Later there’s a pretty cool car chase shot from above like a video game, and a breaking-a-guy-out-of-jail scene with a similar style. Like SCOTT PILGRIM, it makes old fashioned video game sound effects as he knocks out the different guys.
So what is it supposed to be? Is it supposed to be like a video game? Yes. And also origami, and a children’s pop-up book, but also a puppet show, but a western and a gangster movie or musical but a samurai movie, and also it does that thing where the live action gets traced over and it turns into really shitty comic book drawings for a little bit. I like that they’re putting a bunch of crazy shit in there but I feel like none if it has any reason or purpose, it’s just a list of shit with no subject at the top. I mean, I’m glad they were excited. But I feel like it could use either a meaning or a purpose or a vague sense of an internal logic of some kind or a plan for what it was supposed to be about or something like that. It should seem like the person who made it had thought it through somewhat.
That person who doesn’t seem to have done that is writer/director Guy Moshe, from a story by prolific b-action producer/writer Boaz Davidson (DELTA FORCE 3, US SEALS II, MANSQUITO, UNDISPUTED II, MEGA SNAKE, NINJA, THE LAST AMERICAN VIRGIN). I guess you could say Moshe shows potential because he’s at least trying to do something ambitious and unusual, but in my opinion he needs to learn how to focus it into a real story.
Hartnett’s kind of an interesting phenomenon. He’s hunky and often seems kind of flat and not so smart, and he’s in some bad movies, but you gotta admit he’s pretty adventurous in his choices. I mean, he’s not even 35 and he’s already worked with Robert Rodriguez, Sofia Coppola, Michael Bay, Ridley Scott and Brian DePalma, and played Michael Myers’s nephew and was pretty good fighting vampires in 30 DAYS OF NIGHT. So I can see why he would say yeah, I’ll wear a fedora, grow a mustache and learn martial arts for this origami, uh, Japanese post-apocalyptic puppet video game western comic strip thing or whatever. I was spacing out when you explained it but I trust you that it is a thing that makes sense and everything.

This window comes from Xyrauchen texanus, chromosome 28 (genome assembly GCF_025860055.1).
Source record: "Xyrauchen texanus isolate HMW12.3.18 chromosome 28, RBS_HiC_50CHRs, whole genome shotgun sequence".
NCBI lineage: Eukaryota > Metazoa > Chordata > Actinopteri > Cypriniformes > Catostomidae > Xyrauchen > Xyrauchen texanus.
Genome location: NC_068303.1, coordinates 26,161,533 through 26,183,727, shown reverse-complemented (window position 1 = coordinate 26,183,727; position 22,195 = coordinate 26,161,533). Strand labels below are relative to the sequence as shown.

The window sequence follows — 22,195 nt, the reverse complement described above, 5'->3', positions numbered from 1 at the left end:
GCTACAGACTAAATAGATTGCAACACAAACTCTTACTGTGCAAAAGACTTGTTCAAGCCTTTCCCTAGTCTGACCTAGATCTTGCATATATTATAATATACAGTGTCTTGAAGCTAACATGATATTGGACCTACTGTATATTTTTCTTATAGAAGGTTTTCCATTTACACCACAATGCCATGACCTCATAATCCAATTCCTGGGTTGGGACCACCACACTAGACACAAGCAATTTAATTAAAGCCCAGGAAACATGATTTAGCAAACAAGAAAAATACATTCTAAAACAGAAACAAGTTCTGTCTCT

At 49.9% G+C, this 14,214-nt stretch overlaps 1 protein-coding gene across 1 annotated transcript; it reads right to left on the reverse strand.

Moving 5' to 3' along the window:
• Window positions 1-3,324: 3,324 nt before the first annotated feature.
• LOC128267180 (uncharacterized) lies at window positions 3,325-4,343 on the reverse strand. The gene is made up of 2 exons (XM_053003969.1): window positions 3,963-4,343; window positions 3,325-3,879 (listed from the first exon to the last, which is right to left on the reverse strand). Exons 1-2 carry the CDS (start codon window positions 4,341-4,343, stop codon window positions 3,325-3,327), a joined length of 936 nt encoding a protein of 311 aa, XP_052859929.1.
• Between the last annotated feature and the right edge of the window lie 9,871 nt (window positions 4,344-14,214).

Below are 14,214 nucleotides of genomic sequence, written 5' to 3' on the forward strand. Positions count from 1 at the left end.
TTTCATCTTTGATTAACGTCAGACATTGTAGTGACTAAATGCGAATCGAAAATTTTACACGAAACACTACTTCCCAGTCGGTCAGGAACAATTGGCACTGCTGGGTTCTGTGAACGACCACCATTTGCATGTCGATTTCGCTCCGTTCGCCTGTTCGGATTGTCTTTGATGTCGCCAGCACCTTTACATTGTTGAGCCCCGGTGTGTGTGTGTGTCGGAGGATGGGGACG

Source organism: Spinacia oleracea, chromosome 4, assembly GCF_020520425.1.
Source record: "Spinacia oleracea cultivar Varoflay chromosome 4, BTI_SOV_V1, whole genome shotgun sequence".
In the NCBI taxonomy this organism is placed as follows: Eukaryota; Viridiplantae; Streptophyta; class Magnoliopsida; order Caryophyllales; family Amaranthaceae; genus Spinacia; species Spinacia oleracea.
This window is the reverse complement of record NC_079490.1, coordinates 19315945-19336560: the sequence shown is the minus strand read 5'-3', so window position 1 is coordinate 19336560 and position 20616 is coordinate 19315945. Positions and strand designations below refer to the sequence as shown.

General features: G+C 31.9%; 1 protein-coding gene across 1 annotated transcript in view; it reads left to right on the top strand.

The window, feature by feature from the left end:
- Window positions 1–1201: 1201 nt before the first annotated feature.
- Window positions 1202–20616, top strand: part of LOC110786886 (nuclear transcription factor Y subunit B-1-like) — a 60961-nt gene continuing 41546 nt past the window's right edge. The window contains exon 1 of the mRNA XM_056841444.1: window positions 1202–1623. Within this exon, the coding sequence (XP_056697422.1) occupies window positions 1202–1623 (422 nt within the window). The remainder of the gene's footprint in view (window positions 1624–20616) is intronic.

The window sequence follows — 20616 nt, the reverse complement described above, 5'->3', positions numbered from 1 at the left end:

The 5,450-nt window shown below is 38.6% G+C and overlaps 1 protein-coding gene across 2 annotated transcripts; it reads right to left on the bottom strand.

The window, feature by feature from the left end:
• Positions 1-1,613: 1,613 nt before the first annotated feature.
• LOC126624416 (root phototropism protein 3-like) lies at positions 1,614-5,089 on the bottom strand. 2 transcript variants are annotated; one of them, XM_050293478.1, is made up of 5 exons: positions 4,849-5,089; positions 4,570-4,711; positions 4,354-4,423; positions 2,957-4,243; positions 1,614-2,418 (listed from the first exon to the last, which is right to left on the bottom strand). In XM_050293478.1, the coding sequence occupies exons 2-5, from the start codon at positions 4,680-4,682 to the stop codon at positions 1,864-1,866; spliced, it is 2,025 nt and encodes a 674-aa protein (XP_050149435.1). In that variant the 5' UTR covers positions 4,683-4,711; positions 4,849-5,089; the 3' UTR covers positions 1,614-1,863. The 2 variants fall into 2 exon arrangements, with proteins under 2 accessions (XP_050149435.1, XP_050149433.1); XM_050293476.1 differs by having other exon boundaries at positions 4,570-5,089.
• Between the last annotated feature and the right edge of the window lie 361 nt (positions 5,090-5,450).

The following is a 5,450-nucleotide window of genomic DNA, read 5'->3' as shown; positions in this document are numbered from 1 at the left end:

In my opinion Woody Harrelson is wasted as the bartender who explains alot of the stuff in between the parts where the narrator is explaining all the stuff. If he’s supposed to be Woody from Cheers when he’s older then he grew up to be not as funny. “The Bartender” is supposed to be their fighting mentor, but he just watches them fight and doesn’t show them anything. But I guess that’s the idea. I guess this character is arguably a little better than the one he was wasted playing in 2012.
In alot of ways this is like a much weirder version of WARRIOR’S WAY. Both are American movies that combine a samurai type story with a western, and put more emphasis on stylized visuals than the other aspects of the movie. But WARRIOR’S WAY is much more focused, it seems to have a specific idea of what it’s trying to do and it does it, rather than just squirting a bunch of random shit in all directions – samurais over here, KUNG FU HUSTLE guys over there, video game sound effects, origami, comics, whatever.
It’s an interesting movie to exist, and to look at, but not so much to watch.